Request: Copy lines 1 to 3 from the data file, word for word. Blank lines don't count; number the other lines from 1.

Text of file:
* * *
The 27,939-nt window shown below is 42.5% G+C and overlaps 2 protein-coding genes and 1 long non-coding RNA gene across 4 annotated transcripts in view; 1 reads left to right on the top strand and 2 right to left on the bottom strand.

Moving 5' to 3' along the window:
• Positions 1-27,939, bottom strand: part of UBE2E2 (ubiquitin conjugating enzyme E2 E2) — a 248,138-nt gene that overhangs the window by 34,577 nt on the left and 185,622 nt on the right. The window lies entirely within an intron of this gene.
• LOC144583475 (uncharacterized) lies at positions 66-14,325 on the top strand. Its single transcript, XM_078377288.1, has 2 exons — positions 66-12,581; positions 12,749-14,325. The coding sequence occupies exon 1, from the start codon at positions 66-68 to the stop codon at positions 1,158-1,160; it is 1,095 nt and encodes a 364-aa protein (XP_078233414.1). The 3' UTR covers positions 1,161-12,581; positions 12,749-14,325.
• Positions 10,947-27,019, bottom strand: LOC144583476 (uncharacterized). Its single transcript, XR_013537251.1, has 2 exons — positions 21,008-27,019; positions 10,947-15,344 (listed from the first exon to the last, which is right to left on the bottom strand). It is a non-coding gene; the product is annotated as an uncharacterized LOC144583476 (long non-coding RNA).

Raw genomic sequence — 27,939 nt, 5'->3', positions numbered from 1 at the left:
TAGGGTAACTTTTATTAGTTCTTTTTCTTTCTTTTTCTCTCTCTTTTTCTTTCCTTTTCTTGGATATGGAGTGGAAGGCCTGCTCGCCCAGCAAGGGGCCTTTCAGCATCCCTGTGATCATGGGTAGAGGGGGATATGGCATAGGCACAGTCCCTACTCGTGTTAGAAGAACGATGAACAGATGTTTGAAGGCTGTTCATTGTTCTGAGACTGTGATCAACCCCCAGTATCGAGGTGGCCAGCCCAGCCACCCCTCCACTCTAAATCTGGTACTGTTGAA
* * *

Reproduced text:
The 27,939-nt window shown below is 42.5% G+C and overlaps 2 protein-coding genes and 1 long non-coding RNA gene across 4 annotated transcripts in view; 1 reads left to right on the top strand and 2 right to left on the bottom strand.

Moving 5' to 3' along the window:
• Positions 1-27,939, bottom strand: part of UBE2E2 (ubiquitin conjugating enzyme E2 E2) — a 248,138-nt gene that overhangs the window by 34,577 nt on the left and 185,622 nt on the right. The window lies entirely within an intron of this gene.